dyer's woad eradication project

LOCATION:  Missoula, Montana, USA

DOGS: Camas, Lily, Pepin, & Seamus

PURPOSE:  To eradicate Dyer’s Woad from the grasslands of Mount Sentinel

TARGET SCENTS:  Dyer’s woad plants

PARTNER/CLIENT:  University of Montana, Montana State University, the City of Missoula, Missoula County Weed District and the Montana Native Plant Society

Dyer’s woad (Isatis tinctoria) paves over landscapes with its tall yellow flowers. It can beautiful to behold -- until you remember the diversity of native plants the weed has displaced. Since each woad can generate up to 10,000 seeds, its spread is inevitable unless the plants are located and removed before they reproduce.

A decade-long effort was made to remove Dyer’s woad from the grasslands around Missoula’s beloved Mount Sentinel. Human searchers pulled woads every summer for ten years without making so much as a dent in its population.

Then WD4C got involved. Our detection dogs were able to locate woads at all reproductive stages, even those invisible to the human eye. 

In their first year on the mountain, our dogs found more than 500 plants; unfortunately, 96% of them had already gone to seed.

The next year they found almost the same number of plants. This time, however, the dogs caught 95% of them before they set seed. All of these plants had previously been missed by human searchers. The dogs further surprised us by locating root remnants from plants that had been pulled in previous years, allowing us to remove the weeds even more effectively.

Two years later, the population crashed: in days of searching, Lily and Seamus found just 19 plants, only one of which was reproductive. 

The dogs also helped build awareness about invasive species and the need to protect native plants, bringing the community into the effort. WD4C will continue working on Mount Sentinel until Dyer’s woad has been completely eradicated from the area.

99.8%

reduction in the number of invasive plants reproducing on Mount Sentinel in four years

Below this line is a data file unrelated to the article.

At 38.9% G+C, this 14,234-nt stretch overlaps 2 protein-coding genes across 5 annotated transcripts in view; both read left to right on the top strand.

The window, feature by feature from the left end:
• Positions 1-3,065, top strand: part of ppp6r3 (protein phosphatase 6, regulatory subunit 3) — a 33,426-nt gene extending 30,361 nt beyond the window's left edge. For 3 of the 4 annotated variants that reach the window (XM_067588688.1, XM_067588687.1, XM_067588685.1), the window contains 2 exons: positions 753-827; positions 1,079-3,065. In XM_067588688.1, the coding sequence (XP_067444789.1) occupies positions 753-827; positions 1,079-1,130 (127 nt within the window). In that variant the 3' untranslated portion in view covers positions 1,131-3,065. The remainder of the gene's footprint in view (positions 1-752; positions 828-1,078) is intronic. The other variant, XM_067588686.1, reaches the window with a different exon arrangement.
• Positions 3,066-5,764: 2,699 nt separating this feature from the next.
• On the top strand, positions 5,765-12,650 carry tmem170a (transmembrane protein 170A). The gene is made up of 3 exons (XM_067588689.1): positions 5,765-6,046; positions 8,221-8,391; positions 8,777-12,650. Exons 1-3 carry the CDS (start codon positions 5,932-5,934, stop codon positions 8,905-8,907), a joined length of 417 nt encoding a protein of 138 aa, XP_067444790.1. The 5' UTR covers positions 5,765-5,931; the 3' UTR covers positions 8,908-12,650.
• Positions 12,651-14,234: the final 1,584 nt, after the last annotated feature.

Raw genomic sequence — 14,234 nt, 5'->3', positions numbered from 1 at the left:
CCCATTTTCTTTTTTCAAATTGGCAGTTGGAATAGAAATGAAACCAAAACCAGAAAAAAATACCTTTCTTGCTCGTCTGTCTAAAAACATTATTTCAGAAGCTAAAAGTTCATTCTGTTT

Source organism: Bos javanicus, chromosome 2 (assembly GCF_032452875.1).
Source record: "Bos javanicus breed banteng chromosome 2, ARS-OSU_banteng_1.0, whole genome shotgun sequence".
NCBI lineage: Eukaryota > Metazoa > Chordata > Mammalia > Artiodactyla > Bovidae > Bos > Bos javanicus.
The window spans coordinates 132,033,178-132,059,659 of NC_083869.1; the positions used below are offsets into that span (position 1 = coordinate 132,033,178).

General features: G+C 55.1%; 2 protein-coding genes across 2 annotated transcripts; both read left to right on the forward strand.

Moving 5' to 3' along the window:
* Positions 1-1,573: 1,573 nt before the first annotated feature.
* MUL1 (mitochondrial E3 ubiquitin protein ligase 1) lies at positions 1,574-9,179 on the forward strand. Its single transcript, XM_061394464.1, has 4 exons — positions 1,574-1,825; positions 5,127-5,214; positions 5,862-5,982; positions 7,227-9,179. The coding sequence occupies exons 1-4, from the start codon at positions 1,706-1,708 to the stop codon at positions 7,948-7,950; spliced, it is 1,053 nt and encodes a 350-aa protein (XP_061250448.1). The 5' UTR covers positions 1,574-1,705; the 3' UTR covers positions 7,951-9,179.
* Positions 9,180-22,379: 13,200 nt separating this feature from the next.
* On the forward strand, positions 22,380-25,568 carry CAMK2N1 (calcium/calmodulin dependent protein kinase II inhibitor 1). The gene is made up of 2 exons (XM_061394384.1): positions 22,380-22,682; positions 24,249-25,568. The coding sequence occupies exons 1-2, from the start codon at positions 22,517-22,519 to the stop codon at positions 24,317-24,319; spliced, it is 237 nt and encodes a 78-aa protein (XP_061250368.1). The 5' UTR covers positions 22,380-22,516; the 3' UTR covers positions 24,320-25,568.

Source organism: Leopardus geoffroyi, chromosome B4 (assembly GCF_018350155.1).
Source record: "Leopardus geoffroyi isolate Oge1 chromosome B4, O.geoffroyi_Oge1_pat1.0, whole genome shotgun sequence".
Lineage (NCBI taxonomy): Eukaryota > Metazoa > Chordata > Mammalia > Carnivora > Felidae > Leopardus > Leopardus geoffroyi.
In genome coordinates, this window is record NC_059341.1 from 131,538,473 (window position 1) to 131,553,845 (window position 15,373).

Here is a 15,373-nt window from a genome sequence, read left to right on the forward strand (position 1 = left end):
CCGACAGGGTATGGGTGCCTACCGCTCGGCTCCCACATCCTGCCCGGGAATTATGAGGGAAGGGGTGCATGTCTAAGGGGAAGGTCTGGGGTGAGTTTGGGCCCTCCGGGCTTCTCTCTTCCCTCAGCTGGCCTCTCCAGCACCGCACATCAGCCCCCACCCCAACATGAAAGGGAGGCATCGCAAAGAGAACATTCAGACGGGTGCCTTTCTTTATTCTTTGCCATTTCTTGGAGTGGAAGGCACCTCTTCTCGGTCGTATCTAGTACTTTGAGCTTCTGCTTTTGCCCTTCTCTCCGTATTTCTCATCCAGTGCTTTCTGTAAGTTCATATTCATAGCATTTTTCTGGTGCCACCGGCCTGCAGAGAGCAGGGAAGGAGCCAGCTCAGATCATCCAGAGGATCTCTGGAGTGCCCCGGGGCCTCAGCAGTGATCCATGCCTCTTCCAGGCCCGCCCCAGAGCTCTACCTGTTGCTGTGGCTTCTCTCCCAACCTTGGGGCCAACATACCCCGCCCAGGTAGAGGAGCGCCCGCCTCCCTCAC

Dyer’s woad (Isatis tinctoria) paves over landscapes with its tall yellow flowers. It can beautiful to behold -- until you remember the diversity of native plants the weed has displaced. Since each woad can generate up to 10,000 seeds, its spread is inevitable unless the plants are located and removed before they reproduce.

A decade-long effort was made to remove Dyer’s woad from the grasslands around Missoula’s beloved Mount Sentinel. Human searchers pulled woads every summer for ten years without making so much as a dent in its population.

Then WD4C got involved. Our detection dogs were able to locate woads at all reproductive stages, even those invisible to the human eye. 

In their first year on the mountain, our dogs found more than 500 plants; unfortunately, 96% of them had already gone to seed.

The next year they found almost the same number of plants. This time, however, the dogs caught 95% of them before they set seed. All of these plants had previously been missed by human searchers. The dogs further surprised us by locating root remnants from plants that had been pulled in previous years, allowing us to remove the weeds even more effectively.

Two years later, the population crashed: in days of searching, Lily and Seamus found just 19 plants, only one of which was reproductive. 

The dogs also helped build awareness about invasive species and the need to protect native plants, bringing the community into the effort. WD4C will continue working on Mount Sentinel until Dyer’s woad has been completely eradicated from the area.

dyer's woad eradication project